Martin Jetpack: Disruptive Technology or Just a Gimmick?


I’m quite certain my first encounter with the word “disruptive” was when Sister Claire used it in a note to my parents to describe my behavior in second grade phonics class. If only she knew the depth of her prescience, she could have made a killing in the stock market. Now, the word has taken on an entirely new meaning, attached as it usually is to another word: technology.

Disruptive technology has become a business buzzword and really is little more than two words replacing one: progress. It’s overused, often wrong and merely another means of priming the hyperbole pump when the word “exciting” seems too tame. The accepted definition of disruptive technology is that which is so revolutionary as to displace or disrupt the existing order of things. Digital cameras disrupted film, cheap electronic calculators disrupted the wooden slide rule, the jet engine disrupted piston engines, or at least the high-power versions used in airliners. Vern Raburn thought the Eclipse would disrupt the light jet market, but all it really disrupted was the fortunes of those who invested in it.

So against this backdrop, I’m more than a little wary of a flurry of press releases we got last week about a gadget called the Martin Jetpack. The company is about to go public with an IPO, hence the news releases. You may recall we’ve reported on this as a revisitation of the Hiller 1031-A-1 Flying Platform developed for the U.S. Army in 1957. The concept was actually originated with the Navy, but became the VZ-1 Pawnee for the Army.

The Jetpack really has nothing to do with jets or rockets, but features a pair of ducted fans that allow the single operator to impressively loft vertically and to fly laterally at up to 30 knots for 30 minutes. It’s powered by a 200-hp two-stroke V4 motor of the company’s own design.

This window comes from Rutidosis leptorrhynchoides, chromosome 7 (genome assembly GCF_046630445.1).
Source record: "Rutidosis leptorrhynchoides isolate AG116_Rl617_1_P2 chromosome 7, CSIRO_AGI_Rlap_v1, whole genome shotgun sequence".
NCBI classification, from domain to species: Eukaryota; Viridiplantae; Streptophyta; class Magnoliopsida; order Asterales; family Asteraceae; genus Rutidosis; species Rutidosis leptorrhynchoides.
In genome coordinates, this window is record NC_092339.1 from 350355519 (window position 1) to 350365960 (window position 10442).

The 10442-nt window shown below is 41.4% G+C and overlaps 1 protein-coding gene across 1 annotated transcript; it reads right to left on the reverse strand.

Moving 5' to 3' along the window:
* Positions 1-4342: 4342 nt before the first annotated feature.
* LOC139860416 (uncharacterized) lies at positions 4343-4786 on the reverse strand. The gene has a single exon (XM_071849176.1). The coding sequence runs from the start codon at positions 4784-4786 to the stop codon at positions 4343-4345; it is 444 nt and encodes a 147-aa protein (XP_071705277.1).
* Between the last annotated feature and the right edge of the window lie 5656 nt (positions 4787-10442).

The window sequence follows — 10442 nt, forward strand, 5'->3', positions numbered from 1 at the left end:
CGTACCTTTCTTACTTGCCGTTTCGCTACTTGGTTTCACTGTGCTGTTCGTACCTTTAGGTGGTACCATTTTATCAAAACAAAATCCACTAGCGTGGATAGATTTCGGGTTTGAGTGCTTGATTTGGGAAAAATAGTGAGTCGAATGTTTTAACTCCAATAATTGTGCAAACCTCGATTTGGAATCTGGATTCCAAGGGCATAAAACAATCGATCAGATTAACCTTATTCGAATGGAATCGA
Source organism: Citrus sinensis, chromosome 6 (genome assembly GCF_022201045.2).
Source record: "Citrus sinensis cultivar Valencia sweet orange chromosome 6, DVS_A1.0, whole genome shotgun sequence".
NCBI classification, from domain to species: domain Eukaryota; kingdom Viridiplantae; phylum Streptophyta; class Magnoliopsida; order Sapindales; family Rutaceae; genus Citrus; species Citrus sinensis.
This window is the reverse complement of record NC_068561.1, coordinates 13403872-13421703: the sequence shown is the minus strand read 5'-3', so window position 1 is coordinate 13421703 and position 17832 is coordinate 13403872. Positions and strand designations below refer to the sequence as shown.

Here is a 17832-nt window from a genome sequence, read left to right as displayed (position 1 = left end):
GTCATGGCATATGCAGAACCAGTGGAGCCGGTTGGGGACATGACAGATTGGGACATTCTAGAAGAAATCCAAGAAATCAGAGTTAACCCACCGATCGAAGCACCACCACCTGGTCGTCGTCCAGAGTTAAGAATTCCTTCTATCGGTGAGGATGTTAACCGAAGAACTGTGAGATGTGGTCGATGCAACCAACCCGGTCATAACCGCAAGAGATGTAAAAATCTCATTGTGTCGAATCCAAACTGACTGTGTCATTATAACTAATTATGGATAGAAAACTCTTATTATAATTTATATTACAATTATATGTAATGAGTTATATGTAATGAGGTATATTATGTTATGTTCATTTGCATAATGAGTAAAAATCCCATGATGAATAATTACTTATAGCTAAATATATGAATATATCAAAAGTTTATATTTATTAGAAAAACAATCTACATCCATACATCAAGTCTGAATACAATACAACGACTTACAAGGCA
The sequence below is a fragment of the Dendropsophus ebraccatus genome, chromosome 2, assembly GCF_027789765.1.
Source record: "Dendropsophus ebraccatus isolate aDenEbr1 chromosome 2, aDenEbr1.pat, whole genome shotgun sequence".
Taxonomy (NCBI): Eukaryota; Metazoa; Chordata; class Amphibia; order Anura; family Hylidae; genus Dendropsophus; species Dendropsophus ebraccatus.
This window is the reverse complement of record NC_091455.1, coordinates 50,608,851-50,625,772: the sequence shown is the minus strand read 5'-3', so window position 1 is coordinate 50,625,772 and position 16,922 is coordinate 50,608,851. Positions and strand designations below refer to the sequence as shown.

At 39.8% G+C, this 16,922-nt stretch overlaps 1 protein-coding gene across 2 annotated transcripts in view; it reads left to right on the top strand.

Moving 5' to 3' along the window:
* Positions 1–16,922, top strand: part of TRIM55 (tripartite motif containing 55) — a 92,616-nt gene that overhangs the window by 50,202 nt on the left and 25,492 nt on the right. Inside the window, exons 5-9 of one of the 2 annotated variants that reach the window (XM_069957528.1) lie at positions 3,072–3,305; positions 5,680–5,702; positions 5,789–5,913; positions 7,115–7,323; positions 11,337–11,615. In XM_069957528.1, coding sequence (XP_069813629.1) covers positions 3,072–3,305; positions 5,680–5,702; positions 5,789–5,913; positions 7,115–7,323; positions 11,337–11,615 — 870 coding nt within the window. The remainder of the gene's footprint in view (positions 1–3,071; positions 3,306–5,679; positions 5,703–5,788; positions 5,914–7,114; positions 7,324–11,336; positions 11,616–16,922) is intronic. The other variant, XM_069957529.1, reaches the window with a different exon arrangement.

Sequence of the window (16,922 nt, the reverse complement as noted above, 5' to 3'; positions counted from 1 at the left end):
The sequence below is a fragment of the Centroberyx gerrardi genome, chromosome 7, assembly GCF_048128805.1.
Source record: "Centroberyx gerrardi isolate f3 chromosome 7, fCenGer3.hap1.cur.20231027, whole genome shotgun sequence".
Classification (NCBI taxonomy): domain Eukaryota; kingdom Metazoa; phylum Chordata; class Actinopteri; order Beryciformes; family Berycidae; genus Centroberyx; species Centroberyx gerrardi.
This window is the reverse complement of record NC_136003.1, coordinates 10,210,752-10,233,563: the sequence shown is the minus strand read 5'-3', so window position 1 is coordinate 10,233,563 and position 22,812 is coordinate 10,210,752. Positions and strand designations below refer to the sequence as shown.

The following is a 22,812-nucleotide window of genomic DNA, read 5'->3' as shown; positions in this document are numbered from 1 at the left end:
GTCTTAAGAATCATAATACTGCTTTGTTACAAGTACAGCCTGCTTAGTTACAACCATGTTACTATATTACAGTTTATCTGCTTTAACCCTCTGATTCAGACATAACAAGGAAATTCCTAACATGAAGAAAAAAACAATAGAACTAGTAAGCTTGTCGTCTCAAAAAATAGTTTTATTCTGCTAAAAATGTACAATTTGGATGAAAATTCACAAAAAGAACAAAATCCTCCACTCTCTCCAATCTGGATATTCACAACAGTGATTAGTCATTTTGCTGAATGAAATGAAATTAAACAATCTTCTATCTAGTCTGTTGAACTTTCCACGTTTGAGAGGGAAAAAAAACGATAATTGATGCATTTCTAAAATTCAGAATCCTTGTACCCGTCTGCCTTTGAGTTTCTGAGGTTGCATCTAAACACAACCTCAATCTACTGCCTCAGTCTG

While I’d love to fly this thing-well, maybe-I’m not feeling the buzz that it’s disruptive, as the company claims on its website. As it seeks investor dollars, Martin has partnered with Avwatch, a company that specializes in integrating technology into the first responder market-fire and rescue, medical, homeland security, that sort of thing. So presumably, the Jetpack would be disruptive of the helicopters now used for such operations.

I’m unconvinced. Although helicopters are painfully expensive to buy and operate, they do some things quite well. They can land vertically in small spaces, carry first responders in and patients out, not to mention hauling equipment and supplies. Hard to see how the Jetpack, with a full-fuel payload of 220 pounds (with pilot aboard) will displace helos in sufficient numbers to be disruptive and tank Bell’s business. (A new Bell 206, by the way, retails for about $2.3 million while the Jetpack is tentatively priced at $200,000.)

With that price Delta, it’s easy to see some applications for the Jetpack, including some recreational potential for people with pots of money who like to buy exotic toys. But I doubt these things are going to darken the skies. The Jetpack has some limitations. Its wind limitation is 15 knots with gust limits of plus or minus 5 knots and the website gives the engine TBO as only 100 hours. They’ll need to improve that, I suspect. Anticipating what definitely is a disruptive technology-unmanned systems-Martin envisions a pilot-optional version of the Jetpack. But does the world need a very loud, heavy lift UAS with a 30-minute duration? I dunno-maybe for installing air conditioners atop apartment roofs.

The Jetpack looks to have improved upon at least one of the Hiller Platform’s shortcomings. The ducted fan technology of the day couldn’t be steered very well, so the 10310-A-1 operator had to shift body weight to control the thing. That’s reminiscent of another technology that promised to be disruptive but wasn’t: the Segway. It too is controlled kinesthetically. But the Jetpack has steerable vanes on the ducts, so it should be far more controllable and rather than learning its flight characteristics in situ, Martin says there will be a simulator. And for slow learners or engine failures, a ballistic parachute.

The army declined to pursue the Flying Platform, probably for a number of reasons related to it being simply impractical and unworkable. And by the late 1950s, helicopters were coming into their own as practical aircraft for the military. It will take a big dog indeed to dislodge that primacy. My educated guess is that the Martin Jetpack won’t be it. But that’s not the same as Martin finding no buyers for this idea. Stranger things have happened.

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